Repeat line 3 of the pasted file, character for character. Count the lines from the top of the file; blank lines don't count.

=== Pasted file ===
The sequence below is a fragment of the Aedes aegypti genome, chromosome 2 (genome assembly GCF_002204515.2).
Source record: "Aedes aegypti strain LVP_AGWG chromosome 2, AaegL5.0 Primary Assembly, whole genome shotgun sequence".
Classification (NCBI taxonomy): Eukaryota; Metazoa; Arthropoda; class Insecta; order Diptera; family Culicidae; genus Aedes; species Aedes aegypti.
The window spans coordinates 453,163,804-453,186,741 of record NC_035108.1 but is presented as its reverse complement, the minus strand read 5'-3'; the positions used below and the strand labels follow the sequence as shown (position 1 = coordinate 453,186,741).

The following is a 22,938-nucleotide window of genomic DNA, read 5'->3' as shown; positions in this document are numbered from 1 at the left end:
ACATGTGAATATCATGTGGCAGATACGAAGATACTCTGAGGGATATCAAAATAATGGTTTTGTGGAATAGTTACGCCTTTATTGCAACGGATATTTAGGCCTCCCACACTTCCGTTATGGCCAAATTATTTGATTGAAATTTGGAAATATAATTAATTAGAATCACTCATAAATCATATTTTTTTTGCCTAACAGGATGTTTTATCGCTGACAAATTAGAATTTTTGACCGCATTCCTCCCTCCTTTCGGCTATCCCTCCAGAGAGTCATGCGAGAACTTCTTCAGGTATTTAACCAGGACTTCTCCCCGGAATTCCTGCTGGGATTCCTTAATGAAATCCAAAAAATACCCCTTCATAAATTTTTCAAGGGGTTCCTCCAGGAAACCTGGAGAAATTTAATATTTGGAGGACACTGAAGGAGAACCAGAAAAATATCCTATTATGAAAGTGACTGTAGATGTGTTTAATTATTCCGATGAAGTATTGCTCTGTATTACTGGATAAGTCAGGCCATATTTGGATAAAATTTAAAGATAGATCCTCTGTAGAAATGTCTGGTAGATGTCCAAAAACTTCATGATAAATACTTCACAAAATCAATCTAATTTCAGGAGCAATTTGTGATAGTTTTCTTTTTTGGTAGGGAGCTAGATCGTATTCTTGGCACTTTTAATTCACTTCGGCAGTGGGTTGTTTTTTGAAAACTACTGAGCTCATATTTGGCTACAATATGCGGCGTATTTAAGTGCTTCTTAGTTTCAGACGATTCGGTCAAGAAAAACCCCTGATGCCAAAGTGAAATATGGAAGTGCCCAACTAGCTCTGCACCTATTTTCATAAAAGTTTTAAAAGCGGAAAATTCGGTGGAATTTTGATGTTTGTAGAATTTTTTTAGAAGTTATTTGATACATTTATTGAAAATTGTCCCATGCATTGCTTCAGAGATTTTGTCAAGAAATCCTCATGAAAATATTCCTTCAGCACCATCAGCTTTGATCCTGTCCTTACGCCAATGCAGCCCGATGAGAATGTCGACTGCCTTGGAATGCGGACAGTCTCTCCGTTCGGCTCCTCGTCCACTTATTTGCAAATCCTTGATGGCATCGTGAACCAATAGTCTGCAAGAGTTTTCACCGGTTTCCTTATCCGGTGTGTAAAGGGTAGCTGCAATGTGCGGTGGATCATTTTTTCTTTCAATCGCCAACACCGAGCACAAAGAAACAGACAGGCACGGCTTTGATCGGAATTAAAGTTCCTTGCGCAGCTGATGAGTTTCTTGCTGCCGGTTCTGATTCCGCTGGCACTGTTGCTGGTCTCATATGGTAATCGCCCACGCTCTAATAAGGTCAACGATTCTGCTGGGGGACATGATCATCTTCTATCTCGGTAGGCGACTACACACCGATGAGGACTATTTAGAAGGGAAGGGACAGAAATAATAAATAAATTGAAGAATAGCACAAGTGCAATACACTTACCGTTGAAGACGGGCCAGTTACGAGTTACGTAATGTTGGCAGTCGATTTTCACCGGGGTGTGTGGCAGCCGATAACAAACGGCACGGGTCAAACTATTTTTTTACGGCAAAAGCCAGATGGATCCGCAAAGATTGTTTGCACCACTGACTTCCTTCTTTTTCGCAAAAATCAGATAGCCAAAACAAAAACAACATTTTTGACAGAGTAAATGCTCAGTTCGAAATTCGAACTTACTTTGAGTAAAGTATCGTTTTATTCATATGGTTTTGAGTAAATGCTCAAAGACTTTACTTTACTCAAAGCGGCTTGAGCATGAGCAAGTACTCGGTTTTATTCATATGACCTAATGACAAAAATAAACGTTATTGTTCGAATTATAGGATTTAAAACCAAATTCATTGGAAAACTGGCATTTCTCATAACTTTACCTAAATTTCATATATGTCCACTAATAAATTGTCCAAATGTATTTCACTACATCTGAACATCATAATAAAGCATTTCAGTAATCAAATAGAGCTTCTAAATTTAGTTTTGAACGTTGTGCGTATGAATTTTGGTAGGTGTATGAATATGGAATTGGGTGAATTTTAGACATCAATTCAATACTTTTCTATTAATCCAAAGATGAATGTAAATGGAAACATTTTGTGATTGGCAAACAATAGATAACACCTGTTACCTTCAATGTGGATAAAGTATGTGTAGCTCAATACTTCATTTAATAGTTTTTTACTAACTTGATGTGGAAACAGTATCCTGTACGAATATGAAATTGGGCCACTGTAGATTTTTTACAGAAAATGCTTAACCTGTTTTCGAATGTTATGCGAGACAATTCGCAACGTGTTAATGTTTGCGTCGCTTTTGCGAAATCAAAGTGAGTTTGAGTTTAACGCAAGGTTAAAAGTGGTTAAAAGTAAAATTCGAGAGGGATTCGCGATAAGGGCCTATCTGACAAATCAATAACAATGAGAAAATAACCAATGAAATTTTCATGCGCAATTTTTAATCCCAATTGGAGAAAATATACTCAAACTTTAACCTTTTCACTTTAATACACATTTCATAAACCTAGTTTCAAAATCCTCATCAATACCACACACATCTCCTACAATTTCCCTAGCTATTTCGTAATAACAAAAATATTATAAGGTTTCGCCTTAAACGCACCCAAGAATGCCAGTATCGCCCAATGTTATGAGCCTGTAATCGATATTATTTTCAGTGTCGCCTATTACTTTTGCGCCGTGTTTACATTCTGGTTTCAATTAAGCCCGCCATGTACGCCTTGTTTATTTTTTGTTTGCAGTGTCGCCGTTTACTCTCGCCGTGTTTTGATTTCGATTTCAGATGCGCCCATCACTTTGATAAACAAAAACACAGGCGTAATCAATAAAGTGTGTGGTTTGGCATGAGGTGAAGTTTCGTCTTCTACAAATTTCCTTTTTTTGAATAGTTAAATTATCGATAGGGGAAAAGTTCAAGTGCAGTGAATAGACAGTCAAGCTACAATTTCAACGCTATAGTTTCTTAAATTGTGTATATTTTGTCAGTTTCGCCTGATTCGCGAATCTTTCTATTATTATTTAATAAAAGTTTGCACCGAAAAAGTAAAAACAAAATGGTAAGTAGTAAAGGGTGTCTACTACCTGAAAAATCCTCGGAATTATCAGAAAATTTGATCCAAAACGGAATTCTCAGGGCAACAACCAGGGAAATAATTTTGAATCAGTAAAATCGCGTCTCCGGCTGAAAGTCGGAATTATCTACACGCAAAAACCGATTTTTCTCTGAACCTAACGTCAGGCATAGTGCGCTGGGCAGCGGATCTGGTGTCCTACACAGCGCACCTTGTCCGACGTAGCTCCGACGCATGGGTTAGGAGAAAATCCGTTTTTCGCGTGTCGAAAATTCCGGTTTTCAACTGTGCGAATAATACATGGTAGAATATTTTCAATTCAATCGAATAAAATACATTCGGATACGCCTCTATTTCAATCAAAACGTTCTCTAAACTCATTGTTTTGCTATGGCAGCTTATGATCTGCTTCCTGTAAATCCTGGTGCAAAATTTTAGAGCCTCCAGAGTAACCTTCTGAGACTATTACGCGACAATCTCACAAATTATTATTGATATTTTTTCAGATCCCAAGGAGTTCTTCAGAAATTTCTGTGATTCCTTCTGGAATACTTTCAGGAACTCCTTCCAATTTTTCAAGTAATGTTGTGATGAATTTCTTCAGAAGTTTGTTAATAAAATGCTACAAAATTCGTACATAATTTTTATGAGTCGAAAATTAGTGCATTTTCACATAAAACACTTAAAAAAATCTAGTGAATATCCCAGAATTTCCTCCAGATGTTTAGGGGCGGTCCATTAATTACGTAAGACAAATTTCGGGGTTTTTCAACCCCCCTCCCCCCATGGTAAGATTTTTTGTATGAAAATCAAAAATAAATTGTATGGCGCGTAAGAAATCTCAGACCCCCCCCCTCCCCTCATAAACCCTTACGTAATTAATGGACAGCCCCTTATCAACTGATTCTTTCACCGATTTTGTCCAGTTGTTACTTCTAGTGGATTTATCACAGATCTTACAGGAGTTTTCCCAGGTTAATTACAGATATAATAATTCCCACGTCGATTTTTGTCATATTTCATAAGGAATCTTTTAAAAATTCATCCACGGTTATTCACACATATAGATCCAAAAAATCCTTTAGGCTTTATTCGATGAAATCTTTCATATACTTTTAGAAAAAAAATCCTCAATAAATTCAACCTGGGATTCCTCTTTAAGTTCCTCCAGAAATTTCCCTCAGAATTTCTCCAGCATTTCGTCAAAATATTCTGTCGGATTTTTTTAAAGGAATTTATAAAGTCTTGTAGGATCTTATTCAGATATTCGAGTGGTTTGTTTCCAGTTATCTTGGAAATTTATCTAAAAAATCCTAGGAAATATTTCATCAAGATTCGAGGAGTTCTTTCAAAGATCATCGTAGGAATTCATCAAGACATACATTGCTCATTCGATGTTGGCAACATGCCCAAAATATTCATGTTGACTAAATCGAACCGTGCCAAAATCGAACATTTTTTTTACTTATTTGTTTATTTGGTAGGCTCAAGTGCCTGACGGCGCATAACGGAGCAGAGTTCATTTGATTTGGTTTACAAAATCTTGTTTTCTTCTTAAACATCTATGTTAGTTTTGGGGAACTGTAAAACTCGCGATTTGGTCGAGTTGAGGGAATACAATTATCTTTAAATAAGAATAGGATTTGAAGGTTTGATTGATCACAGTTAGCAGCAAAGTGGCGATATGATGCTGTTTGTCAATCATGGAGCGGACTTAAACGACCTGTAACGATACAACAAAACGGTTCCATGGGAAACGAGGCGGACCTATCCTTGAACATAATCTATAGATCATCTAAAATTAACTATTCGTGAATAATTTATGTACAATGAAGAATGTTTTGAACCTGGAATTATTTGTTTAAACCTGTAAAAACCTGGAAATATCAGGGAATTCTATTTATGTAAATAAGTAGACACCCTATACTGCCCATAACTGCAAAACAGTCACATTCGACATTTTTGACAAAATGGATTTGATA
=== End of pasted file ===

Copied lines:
Classification (NCBI taxonomy): Eukaryota; Metazoa; Arthropoda; class Insecta; order Diptera; family Culicidae; genus Aedes; species Aedes aegypti.